Tuesday, June 22, 2010
Dante Gabriel Rossetti painted Damsel of the Sanct Grael in 1874. Rossetti did a number of paintings related to the grail legend, and two works that depicted the damsel of the holy grail. The damsel character is referred to several times in Mallory's Morte D'Arthur, although, as was his wont, Rossetti took a number of artistic liberties in his portrayal of the damsel. Mallory describes her as "a damsel passing fair and young" and "dressed all in white." Well, Rossetti sort of skimmed over the white part...his damsel is a bit more worldly looking than Mallory might have envisioned. Her flowing hair and raised eyebrow impart some of the carnal flair that imbues Rossetti's later work. I love the grape vines that form an enticing frame around the damsel - clearly a nod to the chalice itself, which played a starring role in the Last Supper - but it's also hard not to see the Dionysian undertones. But that's what I love about Rossetti - his unabashed appreciation for both the sacred and profane.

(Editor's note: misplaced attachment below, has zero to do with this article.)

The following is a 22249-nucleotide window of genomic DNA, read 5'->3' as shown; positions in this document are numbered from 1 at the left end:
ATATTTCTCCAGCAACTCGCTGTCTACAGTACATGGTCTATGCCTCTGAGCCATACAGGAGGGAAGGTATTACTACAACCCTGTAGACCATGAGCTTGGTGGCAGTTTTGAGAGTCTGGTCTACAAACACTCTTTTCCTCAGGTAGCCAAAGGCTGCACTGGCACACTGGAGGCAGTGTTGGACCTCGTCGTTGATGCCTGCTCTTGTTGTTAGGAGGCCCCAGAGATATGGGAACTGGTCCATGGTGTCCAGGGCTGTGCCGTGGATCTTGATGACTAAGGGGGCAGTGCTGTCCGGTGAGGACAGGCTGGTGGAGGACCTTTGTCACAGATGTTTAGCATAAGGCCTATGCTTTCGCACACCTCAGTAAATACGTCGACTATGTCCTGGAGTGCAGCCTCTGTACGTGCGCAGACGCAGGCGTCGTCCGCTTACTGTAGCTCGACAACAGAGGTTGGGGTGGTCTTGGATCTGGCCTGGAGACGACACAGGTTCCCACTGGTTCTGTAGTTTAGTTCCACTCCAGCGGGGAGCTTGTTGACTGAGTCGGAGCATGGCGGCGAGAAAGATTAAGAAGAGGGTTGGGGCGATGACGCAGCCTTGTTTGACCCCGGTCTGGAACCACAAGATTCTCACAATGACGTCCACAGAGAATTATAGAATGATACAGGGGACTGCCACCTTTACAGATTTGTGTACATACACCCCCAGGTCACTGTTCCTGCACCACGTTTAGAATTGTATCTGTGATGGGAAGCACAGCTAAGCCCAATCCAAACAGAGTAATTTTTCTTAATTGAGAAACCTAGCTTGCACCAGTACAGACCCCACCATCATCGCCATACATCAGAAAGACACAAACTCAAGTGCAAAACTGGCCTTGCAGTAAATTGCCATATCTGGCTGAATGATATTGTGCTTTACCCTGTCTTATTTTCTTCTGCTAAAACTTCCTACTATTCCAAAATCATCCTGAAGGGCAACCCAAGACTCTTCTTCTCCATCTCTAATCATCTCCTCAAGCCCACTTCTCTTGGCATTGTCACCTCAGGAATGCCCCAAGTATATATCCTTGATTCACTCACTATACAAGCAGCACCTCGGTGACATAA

This was Rossetti's second time painting The Damsel of the Sanct Grael. His first interpretation of the damsel was painted nearly 20 years before, and features a less-lusty and more medieval-looking maiden (modeled, I believe, on Lizzie Siddal). The early version is held by the Tate Gallery in London and can be seen here. Both images use similar symbolism (the dove and hand positions are the same), but the moods of the paintings are completely different.
Rosseti used Alexa Wilding as his model for the second damsel. Wilding posed for a number of his other works, including Venus Verticordia and Veronica Veronese.
This painting is currently in the private collection of Lord Andrew Lloyd-Weber (lucky fellow).
Image courtesy Wikimedia